By Dan and Lisa Goy from the September 2018 Edition
We enjoyed lots of swimming, an afternoon siesta and, of course, a Happy Hour, on this unplanned stop. This was an idyllic location, which was full of tourists when we arrived, but emptied out shortly after set-up. For almost our entire stay it was just us and an occasional staff person (and a rattlesnake nest which we avoided). Some decided to cool off before bedtime with a late swim in the pool, some with bathing suits, others dressed as they arrived. Overall, this was a terrific one-night stay before heading off to Cancun the next day.
Valladolid is named after Valladolid, at the time the capital of Spain, located approximately 160 km east of the state capital, Mérida, 40 km east of Chichén Itzá, and 150 km west of Cancún. On August 30, 2012, Valladolid became part of the Pueblo Mágico promotional initiative led by the Mexican tourism department.
The first Valladolid in Yucatán was established by Spanish Contion, built atop a Maya town called Zaci or Zaci-Val, whose buildings were dismantled to reuse the stones to build the Spanish colonial town. The following year, the Maya people revolted, but were put down with additional Spanish troops coming from Mérida.
In January 1847, the native Mayans rioted, killing some eighty whites and sacking their houses. After a Mayan noble was shot by firing squad, the riot became a general uprising. It was led by Jacinto Pat, batab of Tihosuco and by Cecilio Chi of nearby Ichmul. The city, and the surrounding region, were the scene of intense battle during Yucatán’s Caste War, and the Ladino forces were forced to abandon Valladolid on March 14, 1848, with half being killed by ambush before they reached Mérida.
The city was sacked by the Maya rebels but was recaptured later in the war. Until the beginning of the 20th century, Valladolid was the third largest and most important city of the Yucatán Peninsula, (after Mérida and Campeche). It had a sizable well-to -do Criollo population, with a number of old Spanish style mansions in the old city. Valladolid was widely known by its nickname “The Sultana of the East”.
A Cenote (seh-NOH-tay) is the Maya term for a natural freshwater sinkhole, a geological feature found in the northern Yucatán Peninsula of Mexico, and other similar landscapes throughout the world. There are no rivers in the Yucatán; the regular high rainfall (1,300 mm or about 50 inches of rain falls every year) simply trickles through its calcareous landscape. Once below ground, the water forms a thin layer of water called a lens aquifer.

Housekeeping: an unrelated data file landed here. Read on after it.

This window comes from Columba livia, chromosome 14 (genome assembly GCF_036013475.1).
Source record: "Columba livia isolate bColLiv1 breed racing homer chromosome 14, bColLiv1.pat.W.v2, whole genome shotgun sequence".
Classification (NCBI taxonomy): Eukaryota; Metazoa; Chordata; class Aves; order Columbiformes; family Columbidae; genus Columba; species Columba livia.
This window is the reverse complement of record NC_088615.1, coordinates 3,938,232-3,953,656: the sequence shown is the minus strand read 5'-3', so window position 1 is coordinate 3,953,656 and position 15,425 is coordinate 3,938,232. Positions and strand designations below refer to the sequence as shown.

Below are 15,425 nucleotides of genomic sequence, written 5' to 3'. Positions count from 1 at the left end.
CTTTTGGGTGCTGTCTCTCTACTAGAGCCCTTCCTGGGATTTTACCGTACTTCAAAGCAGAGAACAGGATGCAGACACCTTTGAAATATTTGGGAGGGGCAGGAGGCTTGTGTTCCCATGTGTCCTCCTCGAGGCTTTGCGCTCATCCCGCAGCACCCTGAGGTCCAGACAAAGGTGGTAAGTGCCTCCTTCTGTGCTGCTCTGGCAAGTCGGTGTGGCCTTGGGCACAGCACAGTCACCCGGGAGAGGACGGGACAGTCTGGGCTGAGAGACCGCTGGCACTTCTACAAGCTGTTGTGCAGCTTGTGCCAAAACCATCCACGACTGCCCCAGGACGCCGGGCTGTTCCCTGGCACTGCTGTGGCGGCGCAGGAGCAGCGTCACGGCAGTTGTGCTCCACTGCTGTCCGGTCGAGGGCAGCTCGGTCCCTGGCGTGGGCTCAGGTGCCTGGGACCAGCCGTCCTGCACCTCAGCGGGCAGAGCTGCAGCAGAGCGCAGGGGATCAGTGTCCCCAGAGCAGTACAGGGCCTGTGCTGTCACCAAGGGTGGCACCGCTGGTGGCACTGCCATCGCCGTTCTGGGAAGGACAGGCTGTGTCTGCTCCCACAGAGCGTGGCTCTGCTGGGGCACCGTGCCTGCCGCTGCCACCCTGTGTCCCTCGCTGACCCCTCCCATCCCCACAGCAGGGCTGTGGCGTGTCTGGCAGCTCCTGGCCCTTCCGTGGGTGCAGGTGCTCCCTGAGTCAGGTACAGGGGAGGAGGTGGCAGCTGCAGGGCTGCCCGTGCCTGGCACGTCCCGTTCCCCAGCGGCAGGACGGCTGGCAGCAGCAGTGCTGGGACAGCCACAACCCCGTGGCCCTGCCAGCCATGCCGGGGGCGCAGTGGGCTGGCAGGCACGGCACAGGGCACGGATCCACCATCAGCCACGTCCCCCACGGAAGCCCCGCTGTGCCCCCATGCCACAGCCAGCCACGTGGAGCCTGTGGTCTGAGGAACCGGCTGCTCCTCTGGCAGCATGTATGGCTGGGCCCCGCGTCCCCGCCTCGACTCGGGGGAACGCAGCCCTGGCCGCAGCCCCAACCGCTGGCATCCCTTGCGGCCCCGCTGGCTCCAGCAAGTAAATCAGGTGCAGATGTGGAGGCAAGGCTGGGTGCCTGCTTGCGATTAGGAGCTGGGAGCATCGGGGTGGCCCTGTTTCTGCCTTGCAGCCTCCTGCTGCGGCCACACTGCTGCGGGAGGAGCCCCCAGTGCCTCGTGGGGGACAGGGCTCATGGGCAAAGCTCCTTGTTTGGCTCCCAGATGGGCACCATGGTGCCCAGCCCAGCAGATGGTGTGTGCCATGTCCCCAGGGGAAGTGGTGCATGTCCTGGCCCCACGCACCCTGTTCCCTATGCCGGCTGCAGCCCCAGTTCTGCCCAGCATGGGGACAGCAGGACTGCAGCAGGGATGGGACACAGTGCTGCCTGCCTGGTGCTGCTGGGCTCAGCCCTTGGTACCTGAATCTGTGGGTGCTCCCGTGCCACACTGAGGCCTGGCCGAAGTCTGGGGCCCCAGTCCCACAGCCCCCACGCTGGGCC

Those aquifers flow horizontally, carving sinuous underground caves and, when the ceilings of those caves collapse, sinkhole openings to the surface are created. Especially with the Yucatán Peninsula of Mexico, cenotes were sometimes used by the ancient Maya for sacrificial offerings.
While the best-known cenotes are large, open water pools measuring tens of meters in diameter, such as those at Chichén tered sites and do not necessarily have any surface exposed water. There are over 6,000 different cenotes in the Yucatán Peninsula in Mexico alone. In the north and northwest of the Yucatán Peninsula in Mexico, the cenotes generally overlie vertically extensive voids, penetrating 50 to 100 m (160 to 330 ft) below the modern water table.
However, very few of these cenotes appear to be connected with horizontally extensive underground river systems, with water flow through them being more likely dominated by aquifer matrix and fracture flows. In contrast, the cenotes along the Caribbean coast of the Yucatán Peninsula (within the state of Quintana Roo) often provide access to extensive underwater cave systems, such as Sistema Ox Bel Ha, Sistema Sac Actun/ Sistema Nohoch Nah Chich and Sistema Dos Ojos.
The classification scheme was based on morphometric observadence of human habitation in the region.tions above the water table, and therefore incompletely reflects the processes by which the cenotes formed and the inherent Major Maya settlements required access to adequate water hydrogeochemical relationship with the underlying flooded supplies, and therefore cities, including the famous Chichénl. It cave networks, which were only discovered in the 1980s and zá, were built around these natural wells. Some cenotes, like later with the initiation of cave diving exploration.
Major Maya settlements required access to adequate water the Sacred Cenote in Chichén Itzá, played an important role in Maya rites. Believing that these pools were gateways to the afterlife, the Maya sometimes threw valuable items into them. The discovery of golden sacrificial artifacts in some cenotes led to the archaeological exploration of most cenotes in the first part of the 20th century. Edward Herbert Thompson (1857– 1935), an American diplomat who had bought the Chichén Itzá site, began dredging the Sacred Cenote there in 1904. He discovered human skeletons and sacrificial objects confirming a local legend, the Cult of the Cenote, involving human sacrifice to the rain god, Chaac, by ritual casting of victims and objects into the cenote. The remains of this cultural heritage are protected by the UNESCO Convention on the Protection of the Underwater Cultural Heritage.
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Dan and Lisa Goy, owners of Baja Amigos RV Caravan Tours, have been making Mexico their second home for more than 30 years and love to introduce Mexico to newcomers.